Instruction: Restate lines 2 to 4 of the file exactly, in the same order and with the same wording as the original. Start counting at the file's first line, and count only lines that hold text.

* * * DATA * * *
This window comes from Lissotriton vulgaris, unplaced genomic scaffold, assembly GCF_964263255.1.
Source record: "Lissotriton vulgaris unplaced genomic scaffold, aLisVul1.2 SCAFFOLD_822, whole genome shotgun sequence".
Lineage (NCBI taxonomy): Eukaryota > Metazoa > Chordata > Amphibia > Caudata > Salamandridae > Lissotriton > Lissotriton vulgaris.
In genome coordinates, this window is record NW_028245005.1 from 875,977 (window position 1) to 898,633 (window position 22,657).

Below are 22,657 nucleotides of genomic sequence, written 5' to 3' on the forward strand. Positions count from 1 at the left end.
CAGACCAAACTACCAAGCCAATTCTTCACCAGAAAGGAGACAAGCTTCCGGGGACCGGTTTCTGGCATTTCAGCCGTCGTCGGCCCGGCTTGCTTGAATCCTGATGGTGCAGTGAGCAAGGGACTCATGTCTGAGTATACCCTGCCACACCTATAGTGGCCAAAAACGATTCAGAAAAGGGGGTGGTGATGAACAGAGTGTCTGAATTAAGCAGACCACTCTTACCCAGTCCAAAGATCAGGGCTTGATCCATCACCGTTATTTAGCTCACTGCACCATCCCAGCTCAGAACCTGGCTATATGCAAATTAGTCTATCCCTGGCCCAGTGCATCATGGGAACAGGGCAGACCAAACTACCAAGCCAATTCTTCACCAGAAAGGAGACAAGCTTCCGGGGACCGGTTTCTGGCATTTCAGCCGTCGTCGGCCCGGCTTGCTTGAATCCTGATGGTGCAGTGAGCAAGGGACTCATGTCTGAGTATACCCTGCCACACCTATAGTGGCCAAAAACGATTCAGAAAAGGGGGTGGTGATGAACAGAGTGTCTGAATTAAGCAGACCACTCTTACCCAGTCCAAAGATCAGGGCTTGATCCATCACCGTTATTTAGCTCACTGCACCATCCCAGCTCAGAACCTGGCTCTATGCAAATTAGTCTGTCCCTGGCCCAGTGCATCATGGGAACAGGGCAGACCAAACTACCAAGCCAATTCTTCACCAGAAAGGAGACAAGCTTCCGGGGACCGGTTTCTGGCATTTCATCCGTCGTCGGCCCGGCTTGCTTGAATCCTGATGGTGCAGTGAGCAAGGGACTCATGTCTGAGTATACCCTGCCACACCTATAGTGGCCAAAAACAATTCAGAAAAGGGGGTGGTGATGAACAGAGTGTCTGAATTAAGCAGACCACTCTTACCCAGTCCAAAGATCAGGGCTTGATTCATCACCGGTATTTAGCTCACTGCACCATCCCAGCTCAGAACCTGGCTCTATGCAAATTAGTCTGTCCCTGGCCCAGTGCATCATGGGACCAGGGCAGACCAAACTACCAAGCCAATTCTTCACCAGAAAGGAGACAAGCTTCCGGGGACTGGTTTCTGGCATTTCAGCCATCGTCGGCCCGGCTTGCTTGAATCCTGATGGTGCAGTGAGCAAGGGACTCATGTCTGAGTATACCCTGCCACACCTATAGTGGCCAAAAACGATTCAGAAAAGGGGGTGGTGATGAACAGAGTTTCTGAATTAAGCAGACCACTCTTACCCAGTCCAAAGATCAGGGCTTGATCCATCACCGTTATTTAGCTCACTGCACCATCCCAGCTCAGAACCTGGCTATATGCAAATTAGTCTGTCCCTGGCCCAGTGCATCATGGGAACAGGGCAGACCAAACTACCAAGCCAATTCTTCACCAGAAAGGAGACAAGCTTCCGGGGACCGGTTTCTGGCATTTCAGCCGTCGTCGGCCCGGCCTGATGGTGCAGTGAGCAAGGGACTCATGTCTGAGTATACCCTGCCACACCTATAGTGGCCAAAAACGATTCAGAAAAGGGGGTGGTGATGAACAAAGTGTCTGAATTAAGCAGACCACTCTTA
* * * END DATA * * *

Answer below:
Source record: "Lissotriton vulgaris unplaced genomic scaffold, aLisVul1.2 SCAFFOLD_822, whole genome shotgun sequence".
Lineage (NCBI taxonomy): Eukaryota > Metazoa > Chordata > Amphibia > Caudata > Salamandridae > Lissotriton > Lissotriton vulgaris.
In genome coordinates, this window is record NW_028245005.1 from 875,977 (window position 1) to 898,633 (window position 22,657).